An appeals court postponed gay marriages in Michigan following a judge's previous ruling that struck down the state's same-sex marriage ban. Earlier, Michigan county clerks opened their offices to issue the state’s first marriage licenses for gay and lesbian couples
Updated 5:34 PM ET
A federal appeals court in Cincinnati has postponed same-sex marriages in Michigan at least until Wednesday, a day after a lower court judge’s ruling that struck down the state’s gay marriage ban, The Associated Press reported.
The 6th U.S. Circuit Court of Appeals said it put out the order Saturday because it needed additional time to examine Michigan’s appeal of federal Judge Bernard Friedman’s Friday decision that reversed the same-sex marriage ban.
Earlier, Michigan county clerks opened their offices Saturday to issue the state’s first marriage licenses for gay and lesbian couples following Friedman’s ruling.
Ingham County Clerk Barb Byrum issued a marriage license to Glenna DeJong, 53, and Marsha Caspar, 52, at 8 a.m., the first same-sex couple to marry in Michigan, the Detroit Free Press reports. At least three county clerk offices opened on Saturday, and reportedly issued hundreds of marriage licenses to gay and lesbian couples.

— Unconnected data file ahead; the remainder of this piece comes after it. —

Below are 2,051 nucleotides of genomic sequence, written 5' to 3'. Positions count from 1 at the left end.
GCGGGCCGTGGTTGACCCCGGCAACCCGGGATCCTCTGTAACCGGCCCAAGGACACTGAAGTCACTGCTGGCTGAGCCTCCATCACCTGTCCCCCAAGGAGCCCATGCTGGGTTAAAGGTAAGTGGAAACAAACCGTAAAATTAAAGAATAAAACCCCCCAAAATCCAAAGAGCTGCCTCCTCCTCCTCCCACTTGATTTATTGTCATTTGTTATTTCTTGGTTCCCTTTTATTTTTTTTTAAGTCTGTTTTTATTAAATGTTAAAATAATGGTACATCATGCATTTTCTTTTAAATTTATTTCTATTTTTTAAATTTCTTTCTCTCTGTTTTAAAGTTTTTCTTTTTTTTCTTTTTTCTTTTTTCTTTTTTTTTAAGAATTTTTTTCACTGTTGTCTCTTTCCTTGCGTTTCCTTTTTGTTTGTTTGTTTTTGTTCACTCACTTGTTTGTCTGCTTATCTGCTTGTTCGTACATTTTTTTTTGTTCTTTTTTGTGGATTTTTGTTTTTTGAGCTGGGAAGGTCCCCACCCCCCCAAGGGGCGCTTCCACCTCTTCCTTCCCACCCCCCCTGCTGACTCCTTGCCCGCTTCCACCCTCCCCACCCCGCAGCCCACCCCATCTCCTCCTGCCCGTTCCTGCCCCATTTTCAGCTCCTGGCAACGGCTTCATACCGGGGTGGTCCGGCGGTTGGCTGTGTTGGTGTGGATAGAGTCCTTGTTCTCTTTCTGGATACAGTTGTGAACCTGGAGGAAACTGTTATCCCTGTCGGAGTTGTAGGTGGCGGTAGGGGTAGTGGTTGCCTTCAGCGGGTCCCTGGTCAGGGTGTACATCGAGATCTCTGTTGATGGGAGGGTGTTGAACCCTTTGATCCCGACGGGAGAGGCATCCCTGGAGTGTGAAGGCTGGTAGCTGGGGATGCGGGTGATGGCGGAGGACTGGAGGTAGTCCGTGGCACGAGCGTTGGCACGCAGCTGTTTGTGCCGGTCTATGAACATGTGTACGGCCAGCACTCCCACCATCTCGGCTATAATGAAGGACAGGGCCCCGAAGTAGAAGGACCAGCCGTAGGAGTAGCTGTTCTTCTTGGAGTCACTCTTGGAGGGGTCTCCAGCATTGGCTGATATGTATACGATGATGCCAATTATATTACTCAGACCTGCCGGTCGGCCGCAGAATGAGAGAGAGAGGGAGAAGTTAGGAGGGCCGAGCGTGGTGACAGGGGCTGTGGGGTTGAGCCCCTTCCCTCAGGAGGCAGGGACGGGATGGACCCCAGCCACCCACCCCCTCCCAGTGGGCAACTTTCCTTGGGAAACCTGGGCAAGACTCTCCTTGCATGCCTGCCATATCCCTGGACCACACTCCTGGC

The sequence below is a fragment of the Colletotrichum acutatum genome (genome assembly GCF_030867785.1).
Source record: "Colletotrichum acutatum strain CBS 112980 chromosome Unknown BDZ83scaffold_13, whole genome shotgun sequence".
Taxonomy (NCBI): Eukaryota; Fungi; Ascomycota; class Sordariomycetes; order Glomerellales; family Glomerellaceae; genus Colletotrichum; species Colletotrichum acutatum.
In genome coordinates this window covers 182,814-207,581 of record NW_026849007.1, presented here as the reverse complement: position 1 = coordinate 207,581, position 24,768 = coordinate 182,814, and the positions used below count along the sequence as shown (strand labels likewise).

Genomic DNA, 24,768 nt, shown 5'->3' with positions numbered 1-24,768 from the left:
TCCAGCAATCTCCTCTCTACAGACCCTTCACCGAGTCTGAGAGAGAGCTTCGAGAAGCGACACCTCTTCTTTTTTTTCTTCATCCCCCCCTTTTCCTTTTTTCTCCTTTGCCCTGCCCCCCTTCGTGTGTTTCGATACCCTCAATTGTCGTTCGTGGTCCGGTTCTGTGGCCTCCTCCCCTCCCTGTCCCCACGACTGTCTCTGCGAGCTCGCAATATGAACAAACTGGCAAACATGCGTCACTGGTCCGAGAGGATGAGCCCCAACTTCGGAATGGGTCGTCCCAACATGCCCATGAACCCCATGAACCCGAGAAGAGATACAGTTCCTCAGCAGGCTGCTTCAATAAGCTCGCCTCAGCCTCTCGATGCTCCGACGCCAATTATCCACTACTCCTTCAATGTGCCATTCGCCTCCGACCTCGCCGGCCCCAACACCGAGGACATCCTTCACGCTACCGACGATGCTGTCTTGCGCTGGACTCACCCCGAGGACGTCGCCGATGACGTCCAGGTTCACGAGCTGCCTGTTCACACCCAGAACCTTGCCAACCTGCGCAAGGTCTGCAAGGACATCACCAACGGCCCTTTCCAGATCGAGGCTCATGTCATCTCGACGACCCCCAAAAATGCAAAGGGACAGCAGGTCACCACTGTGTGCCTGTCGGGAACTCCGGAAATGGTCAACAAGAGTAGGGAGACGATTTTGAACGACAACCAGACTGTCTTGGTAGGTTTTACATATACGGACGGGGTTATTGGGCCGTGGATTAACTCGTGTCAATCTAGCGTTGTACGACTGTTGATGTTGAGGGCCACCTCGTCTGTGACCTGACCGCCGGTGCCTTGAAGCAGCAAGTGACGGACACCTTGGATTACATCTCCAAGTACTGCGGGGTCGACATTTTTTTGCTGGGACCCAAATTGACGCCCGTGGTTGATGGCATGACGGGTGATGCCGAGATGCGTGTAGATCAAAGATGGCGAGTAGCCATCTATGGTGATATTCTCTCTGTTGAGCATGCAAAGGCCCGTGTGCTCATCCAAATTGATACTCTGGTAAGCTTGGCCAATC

Michigan Attorney General Bill Schuette filed an emergency request late Friday for a stay pending an appeal.
Friedman struck down Michigan’s ban on Friday and did not allow for a waiting period to give the state time to appeal or implement the ruling, paving the way for the state to be the 18th in the country to issue marriage licenses to same-sex couples.